CREW to Pelosi: End Congressional Stock Trading
Washington — Speaker Pelosi should support legislation that would prohibit members of Congress and their spouses from trading or owning individual stocks and similar securities while in office, according to a letter sent today by Citizens for Responsibility and Ethics in Washington. Unless Congress bans this practice, we will continue to see reports that cause us to question whether members of Congress have used confidential information to make stock trades or let their financial interests influence their decision-making.
There is bipartisan legislation introduced in both the House and the Senate that would impose limits on members and their spouses–or outright ban them–from trading or holding individual stocks, bonds and similar securities. Recent polls show overwhelming bipartisan support for banning members from trading stocks while in office.
“Members of Congress in both parties are consistently failing to comply with the STOCK Act, making it clear that our current disclosure laws are not enough,” said CREW President Noah Bookbinder. “These violations of the law, and the constant possibility of more serious violations, will continue to undermine the public’s faith in Congress’s ethics. Speaker Pelosi has been a leader on ethics and democracy issues and, in that vein, should now commit to supporting comprehensive legislation that would end congressional stock trading and ownership.”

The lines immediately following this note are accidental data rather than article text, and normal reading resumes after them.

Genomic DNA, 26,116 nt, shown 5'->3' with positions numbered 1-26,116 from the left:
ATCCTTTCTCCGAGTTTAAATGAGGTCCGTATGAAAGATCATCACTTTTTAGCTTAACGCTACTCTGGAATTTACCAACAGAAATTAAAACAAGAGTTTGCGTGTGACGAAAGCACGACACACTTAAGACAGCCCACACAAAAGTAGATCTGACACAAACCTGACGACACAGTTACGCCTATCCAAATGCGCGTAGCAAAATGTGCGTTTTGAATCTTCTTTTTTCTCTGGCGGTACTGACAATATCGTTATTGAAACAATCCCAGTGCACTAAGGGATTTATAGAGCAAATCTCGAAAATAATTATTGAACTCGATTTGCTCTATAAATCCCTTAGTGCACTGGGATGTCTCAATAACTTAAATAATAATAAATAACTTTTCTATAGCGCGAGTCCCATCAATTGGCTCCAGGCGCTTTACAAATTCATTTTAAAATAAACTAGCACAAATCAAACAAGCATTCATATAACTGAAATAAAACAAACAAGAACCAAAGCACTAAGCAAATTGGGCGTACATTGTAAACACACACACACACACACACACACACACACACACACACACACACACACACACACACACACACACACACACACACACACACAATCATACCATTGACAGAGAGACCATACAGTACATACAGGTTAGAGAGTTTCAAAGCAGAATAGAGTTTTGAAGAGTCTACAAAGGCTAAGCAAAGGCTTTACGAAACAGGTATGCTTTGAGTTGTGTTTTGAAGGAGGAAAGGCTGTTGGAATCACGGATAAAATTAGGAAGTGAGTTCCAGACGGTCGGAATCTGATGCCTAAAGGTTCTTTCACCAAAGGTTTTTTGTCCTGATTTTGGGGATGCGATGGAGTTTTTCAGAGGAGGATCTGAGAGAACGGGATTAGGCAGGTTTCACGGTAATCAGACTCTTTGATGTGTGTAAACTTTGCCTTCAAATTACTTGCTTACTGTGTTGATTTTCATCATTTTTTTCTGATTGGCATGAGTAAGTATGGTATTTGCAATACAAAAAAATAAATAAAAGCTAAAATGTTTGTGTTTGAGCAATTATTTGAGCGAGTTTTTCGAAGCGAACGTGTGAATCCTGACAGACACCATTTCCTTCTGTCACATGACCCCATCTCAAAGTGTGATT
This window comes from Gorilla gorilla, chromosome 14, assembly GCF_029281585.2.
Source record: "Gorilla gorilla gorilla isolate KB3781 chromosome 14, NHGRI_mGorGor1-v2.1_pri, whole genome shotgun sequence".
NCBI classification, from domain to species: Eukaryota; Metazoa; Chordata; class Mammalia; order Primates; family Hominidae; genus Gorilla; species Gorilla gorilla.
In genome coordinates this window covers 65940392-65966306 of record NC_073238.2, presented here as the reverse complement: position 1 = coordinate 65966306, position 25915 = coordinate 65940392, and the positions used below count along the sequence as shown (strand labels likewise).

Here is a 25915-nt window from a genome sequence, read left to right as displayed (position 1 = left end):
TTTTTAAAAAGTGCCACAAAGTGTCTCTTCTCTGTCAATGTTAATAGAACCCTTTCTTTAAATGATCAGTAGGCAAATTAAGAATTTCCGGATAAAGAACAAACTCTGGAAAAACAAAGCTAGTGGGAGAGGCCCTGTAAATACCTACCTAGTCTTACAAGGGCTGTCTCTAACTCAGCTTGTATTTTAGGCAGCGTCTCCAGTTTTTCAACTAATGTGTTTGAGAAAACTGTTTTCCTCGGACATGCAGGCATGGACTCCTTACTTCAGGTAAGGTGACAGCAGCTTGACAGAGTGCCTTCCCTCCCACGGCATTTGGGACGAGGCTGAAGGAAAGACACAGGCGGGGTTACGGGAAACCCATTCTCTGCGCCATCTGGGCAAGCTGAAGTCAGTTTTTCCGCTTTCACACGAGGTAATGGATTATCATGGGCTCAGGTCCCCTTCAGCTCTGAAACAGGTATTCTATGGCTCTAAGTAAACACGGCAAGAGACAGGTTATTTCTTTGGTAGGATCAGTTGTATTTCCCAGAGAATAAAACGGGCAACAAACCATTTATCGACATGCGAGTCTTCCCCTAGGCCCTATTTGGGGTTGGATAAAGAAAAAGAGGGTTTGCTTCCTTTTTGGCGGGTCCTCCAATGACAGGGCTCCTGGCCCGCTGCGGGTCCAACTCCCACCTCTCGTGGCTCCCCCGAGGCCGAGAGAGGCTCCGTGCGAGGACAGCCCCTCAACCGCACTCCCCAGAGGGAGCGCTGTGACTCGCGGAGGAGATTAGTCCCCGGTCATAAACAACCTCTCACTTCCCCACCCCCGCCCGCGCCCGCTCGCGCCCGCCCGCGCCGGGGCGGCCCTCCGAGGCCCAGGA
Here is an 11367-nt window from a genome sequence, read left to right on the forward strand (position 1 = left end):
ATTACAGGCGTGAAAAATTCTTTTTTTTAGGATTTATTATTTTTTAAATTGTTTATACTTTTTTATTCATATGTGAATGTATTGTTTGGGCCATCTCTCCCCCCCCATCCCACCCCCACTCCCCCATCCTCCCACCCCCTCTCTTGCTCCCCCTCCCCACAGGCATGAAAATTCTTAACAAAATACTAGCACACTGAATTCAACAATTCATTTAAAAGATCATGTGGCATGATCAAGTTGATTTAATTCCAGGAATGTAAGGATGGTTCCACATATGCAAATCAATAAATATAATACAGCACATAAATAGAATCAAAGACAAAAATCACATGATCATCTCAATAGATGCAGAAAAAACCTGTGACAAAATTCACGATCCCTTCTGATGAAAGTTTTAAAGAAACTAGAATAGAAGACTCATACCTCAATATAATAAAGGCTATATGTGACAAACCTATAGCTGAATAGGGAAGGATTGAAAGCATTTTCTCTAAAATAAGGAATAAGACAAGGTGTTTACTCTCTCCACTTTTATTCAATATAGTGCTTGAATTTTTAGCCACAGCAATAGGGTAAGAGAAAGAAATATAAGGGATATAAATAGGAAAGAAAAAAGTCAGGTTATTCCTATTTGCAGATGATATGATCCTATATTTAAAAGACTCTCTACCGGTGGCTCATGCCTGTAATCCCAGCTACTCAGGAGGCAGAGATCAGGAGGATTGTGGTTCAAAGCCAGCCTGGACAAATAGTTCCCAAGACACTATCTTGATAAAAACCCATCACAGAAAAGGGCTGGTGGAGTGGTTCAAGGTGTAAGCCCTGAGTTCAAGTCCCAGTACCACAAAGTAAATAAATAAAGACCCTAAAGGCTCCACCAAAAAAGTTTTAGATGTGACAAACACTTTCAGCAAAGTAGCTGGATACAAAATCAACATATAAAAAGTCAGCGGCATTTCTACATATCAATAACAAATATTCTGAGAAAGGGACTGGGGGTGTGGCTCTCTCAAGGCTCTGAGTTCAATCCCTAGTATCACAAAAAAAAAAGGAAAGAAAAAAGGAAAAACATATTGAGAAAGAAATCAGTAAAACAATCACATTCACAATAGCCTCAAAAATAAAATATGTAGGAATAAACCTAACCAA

The STOCK Act was passed in 2012 to combat insider trading by members of Congress and congressional staffers. It requires members to disclose trades and other transactions of stocks, bonds and similar securities within 45 days. But recent reports have shown that this is not working.
Legislation that Pelosi should support that would strengthen the STOCK Act include the Ban Congressional Stock Trading Act, the TRUST in Congress Act, the Anti-Corruption and Public Integrity Act, and the HUMBLE Act.
“With access to sensitive, non-public information, members of Congress have enormous potential to influence the stock market, and in turn, the stock they own can influence the decisions they make every day as legislators. Allowing members of Congress to own and trade individual stocks leaves the American public to question whether they are more focused on their own bottom line rather than representing their constituents’ interests,” Bookbinder said. “It’s time Congress passes legislation that would further demonstrate their commitment to putting people ahead of profits and rebuilding the public’s confidence in our institutions.”